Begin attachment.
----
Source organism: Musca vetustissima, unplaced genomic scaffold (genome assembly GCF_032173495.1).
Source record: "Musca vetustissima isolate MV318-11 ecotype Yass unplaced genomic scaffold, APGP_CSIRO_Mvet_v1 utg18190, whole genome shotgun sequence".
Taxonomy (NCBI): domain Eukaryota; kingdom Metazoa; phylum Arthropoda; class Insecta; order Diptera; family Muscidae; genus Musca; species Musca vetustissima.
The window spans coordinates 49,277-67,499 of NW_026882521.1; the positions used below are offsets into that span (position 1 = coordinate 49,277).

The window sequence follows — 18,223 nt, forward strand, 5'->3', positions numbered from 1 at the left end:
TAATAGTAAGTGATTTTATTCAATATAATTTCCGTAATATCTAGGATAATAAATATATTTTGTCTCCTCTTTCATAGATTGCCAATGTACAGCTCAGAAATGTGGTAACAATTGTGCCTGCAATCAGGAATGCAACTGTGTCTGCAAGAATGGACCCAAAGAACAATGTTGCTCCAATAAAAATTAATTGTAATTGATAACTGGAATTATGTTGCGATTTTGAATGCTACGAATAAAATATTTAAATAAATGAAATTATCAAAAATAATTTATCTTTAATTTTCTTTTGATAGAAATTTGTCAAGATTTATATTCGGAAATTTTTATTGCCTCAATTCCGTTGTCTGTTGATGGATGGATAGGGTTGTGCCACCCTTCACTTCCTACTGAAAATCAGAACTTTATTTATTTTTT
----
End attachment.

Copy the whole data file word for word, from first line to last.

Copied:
Source organism: Musca vetustissima, unplaced genomic scaffold (genome assembly GCF_032173495.1).
Source record: "Musca vetustissima isolate MV318-11 ecotype Yass unplaced genomic scaffold, APGP_CSIRO_Mvet_v1 utg18190, whole genome shotgun sequence".
Taxonomy (NCBI): domain Eukaryota; kingdom Metazoa; phylum Arthropoda; class Insecta; order Diptera; family Muscidae; genus Musca; species Musca vetustissima.
The window spans coordinates 49,277-67,499 of NW_026882521.1; the positions used below are offsets into that span (position 1 = coordinate 49,277).

The window sequence follows — 18,223 nt, forward strand, 5'->3', positions numbered from 1 at the left end:
TAATAGTAAGTGATTTTATTCAATATAATTTCCGTAATATCTAGGATAATAAATATATTTTGTCTCCTCTTTCATAGATTGCCAATGTACAGCTCAGAAATGTGGTAACAATTGTGCCTGCAATCAGGAATGCAACTGTGTCTGCAAGAATGGACCCAAAGAACAATGTTGCTCCAATAAAAATTAATTGTAATTGATAACTGGAATTATGTTGCGATTTTGAATGCTACGAATAAAATATTTAAATAAATGAAATTATCAAAAATAATTTATCTTTAATTTTCTTTTGATAGAAATTTGTCAAGATTTATATTCGGAAATTTTTATTGCCTCAATTCCGTTGTCTGTTGATGGATGGATAGGGTTGTGCCACCCTTCACTTCCTACTGAAAATCAGAACTTTATTTATTTTTT